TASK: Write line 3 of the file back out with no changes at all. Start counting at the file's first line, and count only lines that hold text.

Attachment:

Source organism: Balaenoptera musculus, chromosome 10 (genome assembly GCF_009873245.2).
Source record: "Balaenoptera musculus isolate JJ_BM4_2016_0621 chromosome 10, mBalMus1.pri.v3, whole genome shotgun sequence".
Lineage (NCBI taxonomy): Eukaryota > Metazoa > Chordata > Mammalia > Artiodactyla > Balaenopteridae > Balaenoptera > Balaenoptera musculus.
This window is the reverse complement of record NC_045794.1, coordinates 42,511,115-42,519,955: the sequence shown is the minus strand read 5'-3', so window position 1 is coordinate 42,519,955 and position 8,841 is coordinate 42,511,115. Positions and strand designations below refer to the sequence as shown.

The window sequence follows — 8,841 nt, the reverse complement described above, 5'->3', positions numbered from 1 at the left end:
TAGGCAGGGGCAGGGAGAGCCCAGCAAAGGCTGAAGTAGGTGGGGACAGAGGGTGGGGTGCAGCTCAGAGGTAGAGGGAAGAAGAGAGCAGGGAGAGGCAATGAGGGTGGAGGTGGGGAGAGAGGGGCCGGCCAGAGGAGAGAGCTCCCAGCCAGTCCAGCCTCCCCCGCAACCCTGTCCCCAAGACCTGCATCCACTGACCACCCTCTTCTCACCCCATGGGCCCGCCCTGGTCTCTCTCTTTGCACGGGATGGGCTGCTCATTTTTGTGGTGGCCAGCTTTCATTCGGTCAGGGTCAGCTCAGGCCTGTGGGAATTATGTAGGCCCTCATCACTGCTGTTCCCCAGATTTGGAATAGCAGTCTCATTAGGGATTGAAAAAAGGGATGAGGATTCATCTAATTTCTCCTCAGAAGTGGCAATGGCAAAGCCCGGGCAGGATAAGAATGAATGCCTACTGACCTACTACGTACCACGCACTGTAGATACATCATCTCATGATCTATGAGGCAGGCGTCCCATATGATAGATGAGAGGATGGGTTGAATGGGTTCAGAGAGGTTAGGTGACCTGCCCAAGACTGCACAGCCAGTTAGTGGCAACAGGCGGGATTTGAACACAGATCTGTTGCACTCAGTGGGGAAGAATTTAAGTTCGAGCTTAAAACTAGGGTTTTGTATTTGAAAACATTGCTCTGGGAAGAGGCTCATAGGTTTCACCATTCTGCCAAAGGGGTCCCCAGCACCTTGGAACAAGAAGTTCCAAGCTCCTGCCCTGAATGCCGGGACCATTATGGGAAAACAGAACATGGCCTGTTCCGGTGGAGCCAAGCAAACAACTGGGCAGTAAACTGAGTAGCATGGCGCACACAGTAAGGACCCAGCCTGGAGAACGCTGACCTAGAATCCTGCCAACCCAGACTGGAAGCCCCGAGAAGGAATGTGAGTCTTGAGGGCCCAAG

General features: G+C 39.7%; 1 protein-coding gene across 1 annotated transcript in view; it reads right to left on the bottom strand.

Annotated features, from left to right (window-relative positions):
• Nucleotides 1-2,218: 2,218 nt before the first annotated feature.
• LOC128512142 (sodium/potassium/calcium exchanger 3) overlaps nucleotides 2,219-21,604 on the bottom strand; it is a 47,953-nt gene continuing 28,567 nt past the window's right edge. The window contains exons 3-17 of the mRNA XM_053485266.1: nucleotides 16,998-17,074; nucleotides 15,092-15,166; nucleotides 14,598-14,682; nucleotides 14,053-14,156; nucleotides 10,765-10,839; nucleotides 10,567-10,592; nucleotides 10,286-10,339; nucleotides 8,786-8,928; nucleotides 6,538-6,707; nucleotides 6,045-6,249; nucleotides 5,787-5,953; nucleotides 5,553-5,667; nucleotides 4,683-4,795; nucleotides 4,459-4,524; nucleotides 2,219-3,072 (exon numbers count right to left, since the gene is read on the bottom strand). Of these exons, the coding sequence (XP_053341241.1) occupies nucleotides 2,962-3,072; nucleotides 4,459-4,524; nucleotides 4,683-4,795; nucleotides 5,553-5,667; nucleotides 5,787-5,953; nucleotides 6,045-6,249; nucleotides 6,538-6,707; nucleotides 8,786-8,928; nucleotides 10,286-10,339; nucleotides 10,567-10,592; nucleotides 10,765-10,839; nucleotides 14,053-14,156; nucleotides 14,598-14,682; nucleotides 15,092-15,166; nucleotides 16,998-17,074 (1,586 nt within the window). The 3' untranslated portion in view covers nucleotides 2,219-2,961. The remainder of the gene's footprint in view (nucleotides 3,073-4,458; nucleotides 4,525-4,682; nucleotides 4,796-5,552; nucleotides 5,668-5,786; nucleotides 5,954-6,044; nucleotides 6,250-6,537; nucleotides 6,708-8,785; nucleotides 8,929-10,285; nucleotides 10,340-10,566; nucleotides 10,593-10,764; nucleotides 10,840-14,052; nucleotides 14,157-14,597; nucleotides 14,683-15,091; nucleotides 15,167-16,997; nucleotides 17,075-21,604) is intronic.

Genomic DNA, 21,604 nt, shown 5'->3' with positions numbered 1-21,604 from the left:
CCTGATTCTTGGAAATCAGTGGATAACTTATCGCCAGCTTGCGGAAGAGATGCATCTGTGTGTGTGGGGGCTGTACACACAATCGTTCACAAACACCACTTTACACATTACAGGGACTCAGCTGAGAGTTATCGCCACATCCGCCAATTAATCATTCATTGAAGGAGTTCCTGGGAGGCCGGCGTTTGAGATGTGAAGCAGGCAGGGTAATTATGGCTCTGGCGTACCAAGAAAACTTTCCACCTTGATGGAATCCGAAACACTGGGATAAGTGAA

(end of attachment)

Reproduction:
Lineage (NCBI taxonomy): Eukaryota > Metazoa > Chordata > Mammalia > Artiodactyla > Balaenopteridae > Balaenoptera > Balaenoptera musculus.